This week’s highlights: Shrinking High School Seniors, Strategy and Boards, and Pythons
I hope everyone has a fun and safe Labor Day Weekend.
Food for Thought
- NewYorker – Why Are So Many Knowledge Workers Quitting? The coronavirus pandemic threw everyone into Walden Pond.
- Field and Steam – Meet the Hunters Trying to Fix Florida’s Python Invasion. As invasive pythons choke the life out of South Florida, it’s down to a loose-knit group of thrill-seeking bounty hunters to get rid of them
- Tennessean – Only 53% of education funding in Tennessee makes it into classrooms, new Beacon Center report concludes
- FSE – What I learned visiting two cutting-edge Amazon grocery stores. Grocery stores have reason to worry as Amazon invades their industry.
- Bloomberg – Colleges Dangle Tuition Deals to Head Off Harsh Economic Reality. U.S. colleges will see dwindling high-school seniors starting in 2026. In Pennsylvania, it’s already happening
- Inc. – A Customer Discovered Their $350 Lego Set was Missing Pieces. The Company’s Response Was Brilliant – Credit GR
- RM – Strategy and Boards of Directors This is exceptionally well put about the interaction between management and board around the topic of strategy.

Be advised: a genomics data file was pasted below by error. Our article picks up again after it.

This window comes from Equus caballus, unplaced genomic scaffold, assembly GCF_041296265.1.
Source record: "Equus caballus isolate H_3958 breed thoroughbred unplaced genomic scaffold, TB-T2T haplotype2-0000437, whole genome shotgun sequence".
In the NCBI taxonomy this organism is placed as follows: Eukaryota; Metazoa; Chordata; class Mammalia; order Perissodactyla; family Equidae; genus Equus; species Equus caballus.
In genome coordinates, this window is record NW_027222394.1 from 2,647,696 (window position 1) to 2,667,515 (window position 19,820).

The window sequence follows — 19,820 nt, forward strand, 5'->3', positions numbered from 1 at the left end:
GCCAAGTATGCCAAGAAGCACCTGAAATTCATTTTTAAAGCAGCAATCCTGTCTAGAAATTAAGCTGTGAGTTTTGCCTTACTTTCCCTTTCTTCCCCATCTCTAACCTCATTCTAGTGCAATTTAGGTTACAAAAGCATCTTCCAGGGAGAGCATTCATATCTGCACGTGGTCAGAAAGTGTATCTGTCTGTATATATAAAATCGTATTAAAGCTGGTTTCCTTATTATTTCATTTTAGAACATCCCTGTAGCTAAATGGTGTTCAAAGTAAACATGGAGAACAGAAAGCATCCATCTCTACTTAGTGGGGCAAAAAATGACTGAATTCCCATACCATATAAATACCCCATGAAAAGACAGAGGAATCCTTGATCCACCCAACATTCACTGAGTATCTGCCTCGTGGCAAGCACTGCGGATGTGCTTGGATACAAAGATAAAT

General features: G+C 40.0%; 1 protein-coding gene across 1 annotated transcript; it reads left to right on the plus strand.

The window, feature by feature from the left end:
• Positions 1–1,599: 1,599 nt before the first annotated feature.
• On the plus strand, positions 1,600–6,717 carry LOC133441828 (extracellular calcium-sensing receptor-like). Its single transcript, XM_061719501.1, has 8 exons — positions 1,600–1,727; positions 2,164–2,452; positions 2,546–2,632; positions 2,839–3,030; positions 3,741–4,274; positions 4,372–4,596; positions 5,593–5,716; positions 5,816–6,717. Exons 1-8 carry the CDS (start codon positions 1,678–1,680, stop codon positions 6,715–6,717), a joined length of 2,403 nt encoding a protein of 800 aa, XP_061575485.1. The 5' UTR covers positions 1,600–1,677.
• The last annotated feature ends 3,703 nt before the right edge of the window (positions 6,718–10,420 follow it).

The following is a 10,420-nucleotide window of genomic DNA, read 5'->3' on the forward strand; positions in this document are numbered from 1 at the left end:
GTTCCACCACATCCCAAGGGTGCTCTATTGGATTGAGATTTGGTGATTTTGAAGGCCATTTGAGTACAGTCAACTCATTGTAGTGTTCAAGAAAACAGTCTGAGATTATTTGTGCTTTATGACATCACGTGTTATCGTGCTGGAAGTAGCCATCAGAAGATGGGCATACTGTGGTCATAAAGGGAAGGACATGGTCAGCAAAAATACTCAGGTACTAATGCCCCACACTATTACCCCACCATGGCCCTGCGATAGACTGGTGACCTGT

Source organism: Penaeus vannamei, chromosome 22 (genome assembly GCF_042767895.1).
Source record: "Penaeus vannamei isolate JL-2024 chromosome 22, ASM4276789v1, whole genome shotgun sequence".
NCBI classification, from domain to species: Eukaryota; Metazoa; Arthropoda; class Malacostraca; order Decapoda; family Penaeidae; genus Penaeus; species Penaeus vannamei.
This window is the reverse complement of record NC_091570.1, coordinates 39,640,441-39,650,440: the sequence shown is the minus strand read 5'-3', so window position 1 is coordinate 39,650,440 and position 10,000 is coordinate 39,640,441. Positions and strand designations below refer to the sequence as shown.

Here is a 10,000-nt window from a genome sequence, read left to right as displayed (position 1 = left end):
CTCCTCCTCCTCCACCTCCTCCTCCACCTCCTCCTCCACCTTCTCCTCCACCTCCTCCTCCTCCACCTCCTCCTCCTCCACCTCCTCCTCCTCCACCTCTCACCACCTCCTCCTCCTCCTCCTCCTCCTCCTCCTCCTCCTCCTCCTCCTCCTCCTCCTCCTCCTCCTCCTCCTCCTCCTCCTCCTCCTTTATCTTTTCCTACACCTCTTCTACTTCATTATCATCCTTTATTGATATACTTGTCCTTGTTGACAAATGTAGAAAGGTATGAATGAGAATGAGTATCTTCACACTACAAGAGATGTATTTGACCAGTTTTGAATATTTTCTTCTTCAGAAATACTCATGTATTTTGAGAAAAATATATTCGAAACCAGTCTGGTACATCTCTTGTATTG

- WSJ – James Simons, Robert Mercer, Others at Renaissance to Pay Up to $7 Billion to Settle Tax Probe *note – paywall*
- GMO – Dispelling Myths in the Value vs. Growth Debate
- Morningstar – How Low Can Fund Fees Go? Our research shows the average expense ratio for investors has fallen by more than half since 2000.
Culture / Arts/ Tech / Science
- Ringer – How Did ‘Ted Lasso’ Become Such a Lightning Rod? For a show that’s all but synonymous with positivity, the Apple TV+ hit has bizarrely become the subject of intense criticism in its second season
- Spin – Watch Foo Fighters Bring Out Nandi Bushell to Play ‘Everlong’ in Los Angeles. It was the first time Dave Grohl and the 11-year-old phenom met in person
- CNBC – CNBC road test: The U.S. EV charging network isn’t ready for your family road trip, let alone the expected wave of new cars
- WashPo – Whatever the reason, Bryson DeChambeau always becomes the story
- InsideHook – The Fitness Secrets of Eric Leija, Austin’s Kettlebell Master
When Anything is Possible – Wealth and the Art of Strategic Living
I wrote the book because of a problem I saw and experienced personally. As we pursue our dreams and achieve success, financial wealth is often a natural result.
Yet, the first steps we take to manage this wealth are focused on avoiding negative outcomes (unnecessary taxes, estate issues, losses in the stock market), rather than articulating what we actually want to do with our wealth.
The book is about how we shift from focusing on the things we want to avoid, to the things we want to accomplish with our wealth. Doing so requires a person to articulate 3 key items – Wealth Structure, Wealth Identity and ultimately a Wealth Strategy. The book walks through each of these items in great depth, and guides the reader through a process to develop each.
If you are interested in learning more, visit here and download a free chapter.